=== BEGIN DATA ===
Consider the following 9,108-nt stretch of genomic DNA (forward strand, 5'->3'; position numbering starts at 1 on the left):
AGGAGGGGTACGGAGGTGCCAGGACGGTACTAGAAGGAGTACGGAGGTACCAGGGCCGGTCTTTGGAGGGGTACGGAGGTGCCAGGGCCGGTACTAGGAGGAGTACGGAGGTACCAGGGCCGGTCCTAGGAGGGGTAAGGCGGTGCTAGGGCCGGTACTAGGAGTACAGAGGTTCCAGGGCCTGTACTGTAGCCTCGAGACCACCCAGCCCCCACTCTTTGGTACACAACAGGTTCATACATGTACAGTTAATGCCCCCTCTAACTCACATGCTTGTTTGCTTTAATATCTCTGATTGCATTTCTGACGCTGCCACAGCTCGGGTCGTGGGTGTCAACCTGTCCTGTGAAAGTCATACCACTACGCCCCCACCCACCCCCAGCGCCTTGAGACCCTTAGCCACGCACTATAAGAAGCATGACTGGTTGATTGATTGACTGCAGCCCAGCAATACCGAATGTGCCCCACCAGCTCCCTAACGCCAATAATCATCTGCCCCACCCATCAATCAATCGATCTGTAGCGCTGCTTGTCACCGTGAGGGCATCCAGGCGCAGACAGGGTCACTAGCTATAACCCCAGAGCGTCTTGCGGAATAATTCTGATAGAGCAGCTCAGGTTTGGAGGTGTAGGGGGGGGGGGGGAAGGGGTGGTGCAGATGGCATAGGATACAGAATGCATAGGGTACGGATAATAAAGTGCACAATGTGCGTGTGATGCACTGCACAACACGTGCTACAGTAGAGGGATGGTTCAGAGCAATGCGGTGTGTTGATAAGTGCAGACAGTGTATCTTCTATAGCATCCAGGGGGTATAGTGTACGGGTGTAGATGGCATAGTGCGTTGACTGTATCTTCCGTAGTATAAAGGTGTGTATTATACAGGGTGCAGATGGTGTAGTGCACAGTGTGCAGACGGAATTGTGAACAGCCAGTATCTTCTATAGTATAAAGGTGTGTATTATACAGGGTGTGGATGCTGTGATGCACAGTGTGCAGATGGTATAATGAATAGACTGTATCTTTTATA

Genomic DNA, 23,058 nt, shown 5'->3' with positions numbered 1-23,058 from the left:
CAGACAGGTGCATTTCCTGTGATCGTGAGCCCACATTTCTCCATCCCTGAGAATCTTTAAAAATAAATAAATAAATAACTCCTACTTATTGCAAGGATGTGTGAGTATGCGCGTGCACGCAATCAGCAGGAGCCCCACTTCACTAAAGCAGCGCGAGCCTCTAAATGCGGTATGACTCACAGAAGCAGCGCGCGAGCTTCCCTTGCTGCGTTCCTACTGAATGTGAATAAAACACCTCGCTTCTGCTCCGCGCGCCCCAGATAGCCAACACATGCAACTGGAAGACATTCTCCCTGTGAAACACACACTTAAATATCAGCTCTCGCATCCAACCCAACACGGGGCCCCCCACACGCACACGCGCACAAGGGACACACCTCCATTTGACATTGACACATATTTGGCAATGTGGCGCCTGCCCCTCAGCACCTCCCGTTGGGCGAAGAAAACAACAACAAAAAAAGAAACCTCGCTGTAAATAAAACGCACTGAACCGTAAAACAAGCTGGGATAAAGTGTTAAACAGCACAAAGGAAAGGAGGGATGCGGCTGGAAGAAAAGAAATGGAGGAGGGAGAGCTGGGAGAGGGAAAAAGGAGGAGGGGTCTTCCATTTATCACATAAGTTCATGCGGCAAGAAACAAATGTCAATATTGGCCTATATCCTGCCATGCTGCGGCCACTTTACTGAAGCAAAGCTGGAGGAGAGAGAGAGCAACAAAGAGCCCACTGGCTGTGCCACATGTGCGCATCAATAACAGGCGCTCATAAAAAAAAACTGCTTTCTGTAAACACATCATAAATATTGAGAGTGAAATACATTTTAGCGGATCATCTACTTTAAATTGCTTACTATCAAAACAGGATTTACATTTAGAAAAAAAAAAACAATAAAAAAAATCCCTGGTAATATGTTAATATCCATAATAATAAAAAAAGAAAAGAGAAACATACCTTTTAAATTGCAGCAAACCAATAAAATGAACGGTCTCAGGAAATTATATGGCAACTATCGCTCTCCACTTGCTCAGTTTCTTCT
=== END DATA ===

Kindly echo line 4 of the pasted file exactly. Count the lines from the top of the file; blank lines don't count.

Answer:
CAGACAGGTGCATTTCCTGTGATCGTGAGCCCACATTTCTCCATCCCTGAGAATCTTTAAAAATAAATAAATAAATAACTCCTACTTATTGCAAGGATGTGTGAGTATGCGCGTGCACGCAATCAGCAGGAGCCCCACTTCACTAAAGCAGCGCGAGCCTCTAAATGCGGTATGACTCACAGAAGCAGCGCGCGAGCTTCCCTTGCTGCGTTCCTACTGAATGTGAATAAAACACCTCGCTTCTGCTCCGCGCGCCCCAGATAGCCAACACATGCAACTGGAAGACATTCTCCCTGTGAAACACACACTTAAATATCAGCTCTCGCATCCAACCCAACACGGGGCCCCCCACACGCACACGCGCACAAGGGACACACCTCCATTTGACATTGACACATATTTGGCAATGTGGCGCCTGCCCCTCAGCACCTCCCGTTGGGCGAAGAAAACAACAACAAAAAAAGAAACCTCGCTGTAAATAAAACGCACTGAACCGTAAAACAAGCTGGGATAAAGTGTTAAACAGCACAAAGGAAAGGAGGGATGCGGCTGGAAGAAAAGAAATGGAGGAGGGAGAGCTGGGAGAGGGAAAAAGGAGGAGGGGTCTTCCATTTATCACATAAGTTCATGCGGCAAGAAACAAATGTCAATATTGGCCTATATCCTGCCATGCTGCGGCCACTTTACTGAAGCAAAGCTGGAGGAGAGAGAGAGCAACAAAGAGCCCACTGGCTGTGCCACATGTGCGCATCAATAACAGGCGCTCATAAAAAAAAACTGCTTTCTGTAAACACATCATAAATATTGAGAGTGAAATACATTTTAGCGGATCATCTACTTTAAATTGCTTACTATCAAAACAGGATTTACATTTAGAAAAAAAAAAACAATAAAAAAAATCCCTGGTAATATGTTAATATCCATAATAATAAAAAAAGAAAAGAGAAACATACCTTTTAAATTGCAGCAAACCAATAAAATGAACGGTCTCAGGAAATTATATGGCAACTATCGCTCTCCACTTGCTCAGTTTCTTCT